Introspecting on Your BeliefsIntrospection
Beliefs vs. endorsements
Now let's talk about introspection on beliefs. It's important to be able to introspect on your perceptions and internal monologue and mental imagery. But it may be even more important to be able to introspect on your beliefs.
What are beliefs? Whatever else one might believe about human psychology, the thing we actually use in practice is a belief/desire model. We think that people (a) have beliefs about how the world is, (b) have desires or goals, and then (c) act on the basis of those beliefs to accomplish those desires/goals. In this sense, our beliefs are the components of our mental models which drive action and which underlie our emotional responses.
The tricky part is that people sometimes do and sometimes don't express their beliefs when they talk or say things in their mind. This (and other observations) has led philosophers, psychologists, and others to make a distinction between (a) aliefs vs. beliefs, (b) system 1 vs. system 2, (c) emotional-level beliefs vs. intellectual beliefs, (d) what your gut or heart tells you vs. what your head tells you.
The thing we're after is the thing that drives actions and that underlies emotional responses, the system 1, the aliefs, the emotional-level beliefs, the gut, the heart, etc. We use the terms "belief" and "actual belief" for this, and the term "endorsement" or "endorsed belief" for the system 2, the intellectual beliefs, etc.
Belief introspection techniques
We searched everywhere for existing techniques that would let us access our beliefs. We looked at the psychological literature, psychotherapy, and many forms of meditation. Ultimately, the best thing we found was a technique developed by philosopher-psychologist Eugene Gendlin.
From his research, Gendlin concluded that some people have the ability to directly attend to "implicit meaning" and put new words to it. Gendlin called this technique Focusing. He found that positive psychotherapeutic outcomes are strongly correlated with the client's skill in Focusing, and that people who do not have the Focusing ability can learn it.
We've tested Focusing extensively and think that it's great. As far as teachability and quality, we consider Gendlin to be the cutting edge. If you want to learn introspection, learn Focusing. Start with Gendlin's book Focusing, and get the audiobook so you can hear the examples. For more, try The Power of Focusing, and we recommend the audiobook here as well. For still more, read The Radical Acceptance of Everything.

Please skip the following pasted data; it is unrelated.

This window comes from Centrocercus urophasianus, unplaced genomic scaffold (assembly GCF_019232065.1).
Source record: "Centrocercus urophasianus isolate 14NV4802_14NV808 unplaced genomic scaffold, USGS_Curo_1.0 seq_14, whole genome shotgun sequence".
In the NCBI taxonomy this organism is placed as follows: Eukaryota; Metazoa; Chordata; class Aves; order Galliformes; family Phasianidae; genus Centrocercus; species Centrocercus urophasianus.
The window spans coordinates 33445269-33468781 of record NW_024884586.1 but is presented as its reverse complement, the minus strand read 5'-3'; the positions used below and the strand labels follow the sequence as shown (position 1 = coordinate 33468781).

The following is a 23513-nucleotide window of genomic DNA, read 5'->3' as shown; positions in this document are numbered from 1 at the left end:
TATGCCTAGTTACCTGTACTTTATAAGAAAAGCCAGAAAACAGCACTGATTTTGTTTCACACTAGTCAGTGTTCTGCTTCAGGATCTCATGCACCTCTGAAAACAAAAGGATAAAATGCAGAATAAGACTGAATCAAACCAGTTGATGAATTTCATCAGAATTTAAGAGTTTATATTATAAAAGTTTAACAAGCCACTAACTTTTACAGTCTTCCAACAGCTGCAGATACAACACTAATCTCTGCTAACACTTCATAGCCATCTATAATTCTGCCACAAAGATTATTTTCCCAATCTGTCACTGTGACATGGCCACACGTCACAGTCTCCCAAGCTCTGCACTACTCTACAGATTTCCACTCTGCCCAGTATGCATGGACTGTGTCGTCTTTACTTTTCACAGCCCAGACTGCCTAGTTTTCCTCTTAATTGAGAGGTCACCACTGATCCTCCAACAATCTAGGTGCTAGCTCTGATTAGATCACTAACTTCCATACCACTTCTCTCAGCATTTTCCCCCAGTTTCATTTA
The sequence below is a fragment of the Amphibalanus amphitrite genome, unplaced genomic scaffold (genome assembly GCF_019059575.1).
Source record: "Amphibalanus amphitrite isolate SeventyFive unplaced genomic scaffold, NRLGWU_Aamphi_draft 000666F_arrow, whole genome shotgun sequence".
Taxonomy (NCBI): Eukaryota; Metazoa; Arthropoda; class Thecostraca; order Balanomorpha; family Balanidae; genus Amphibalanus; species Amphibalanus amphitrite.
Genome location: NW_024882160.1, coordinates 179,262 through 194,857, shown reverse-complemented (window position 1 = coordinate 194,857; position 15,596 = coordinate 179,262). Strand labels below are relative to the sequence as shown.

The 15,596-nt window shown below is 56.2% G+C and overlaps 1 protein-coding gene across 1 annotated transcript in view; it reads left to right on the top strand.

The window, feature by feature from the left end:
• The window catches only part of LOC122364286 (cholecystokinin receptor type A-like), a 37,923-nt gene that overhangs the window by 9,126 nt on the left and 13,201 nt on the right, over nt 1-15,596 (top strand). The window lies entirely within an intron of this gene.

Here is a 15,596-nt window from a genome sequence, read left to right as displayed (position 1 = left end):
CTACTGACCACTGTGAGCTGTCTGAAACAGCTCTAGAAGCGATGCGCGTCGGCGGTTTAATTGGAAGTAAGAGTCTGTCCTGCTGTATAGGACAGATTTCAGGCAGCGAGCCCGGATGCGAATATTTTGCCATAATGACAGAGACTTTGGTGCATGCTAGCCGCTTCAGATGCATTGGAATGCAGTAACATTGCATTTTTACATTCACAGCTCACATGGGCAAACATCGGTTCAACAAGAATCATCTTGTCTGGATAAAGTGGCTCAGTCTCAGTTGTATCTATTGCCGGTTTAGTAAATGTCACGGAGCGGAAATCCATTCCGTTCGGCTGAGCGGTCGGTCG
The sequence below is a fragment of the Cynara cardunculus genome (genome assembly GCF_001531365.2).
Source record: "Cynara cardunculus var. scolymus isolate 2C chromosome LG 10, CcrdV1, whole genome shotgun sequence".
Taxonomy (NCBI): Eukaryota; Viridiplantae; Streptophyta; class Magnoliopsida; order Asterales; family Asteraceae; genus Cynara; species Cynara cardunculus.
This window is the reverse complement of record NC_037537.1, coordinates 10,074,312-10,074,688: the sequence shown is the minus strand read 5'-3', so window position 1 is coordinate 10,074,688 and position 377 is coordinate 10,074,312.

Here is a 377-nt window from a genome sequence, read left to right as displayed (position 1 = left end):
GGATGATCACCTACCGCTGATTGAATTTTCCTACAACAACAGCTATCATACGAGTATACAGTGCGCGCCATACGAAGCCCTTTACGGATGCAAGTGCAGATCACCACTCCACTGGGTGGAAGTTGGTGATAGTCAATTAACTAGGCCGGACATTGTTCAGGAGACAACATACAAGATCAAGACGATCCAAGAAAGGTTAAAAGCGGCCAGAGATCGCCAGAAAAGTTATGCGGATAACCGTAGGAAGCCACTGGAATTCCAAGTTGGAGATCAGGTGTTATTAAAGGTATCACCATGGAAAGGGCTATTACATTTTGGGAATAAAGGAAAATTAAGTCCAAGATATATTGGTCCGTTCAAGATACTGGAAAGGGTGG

We also began developing our own introspective techniques. Jasen led the charge here, and after a year of focused work, eventually isolated the pattern behind what we now call Belief Reporting. Anja, Miya, Geoff, and others contributed to the development and refinement of the technique. Belief Reporting, like Focusing, is a technique for introspecting on beliefs. It is more specific and targeted than Focusing, allowing you to test whether you believe a proposition for any given proposition. Of course, Focusing has advantages as well. The best move overall is to master all of the techniques, not just one.
Here is the latest version of our written instructions for Belief Reporting.
We know that these instructions are hard to follow. The best way to learn Belief Reporting, or any introspective technique for that matter, is to be trained by someone who knows the technique and knows how to teach it. A teacher can correct misinterpretations, give real time feedback, and so on.
Because of this, we will be offering free introspection workshops so we can teach interested people in our communities. If you'd like know more, email us! We will also be offering training in Focusing and other introspection techniques.
The next step
Focusing and Belief Reporting are great techniques in part because of their teachability. But there are many other more subtle, more difficult techniques. The next post, which is the last in this series, gestures in this direction.
There are many ways to learn about your mind. This is a brief discussion of them.
This post covers the importance of increasing the reliability of your introspective processes.
This post explains two specific introspection techniques for learning about your beliefs.
This post wraps up our series on introspection, and links to some further reading.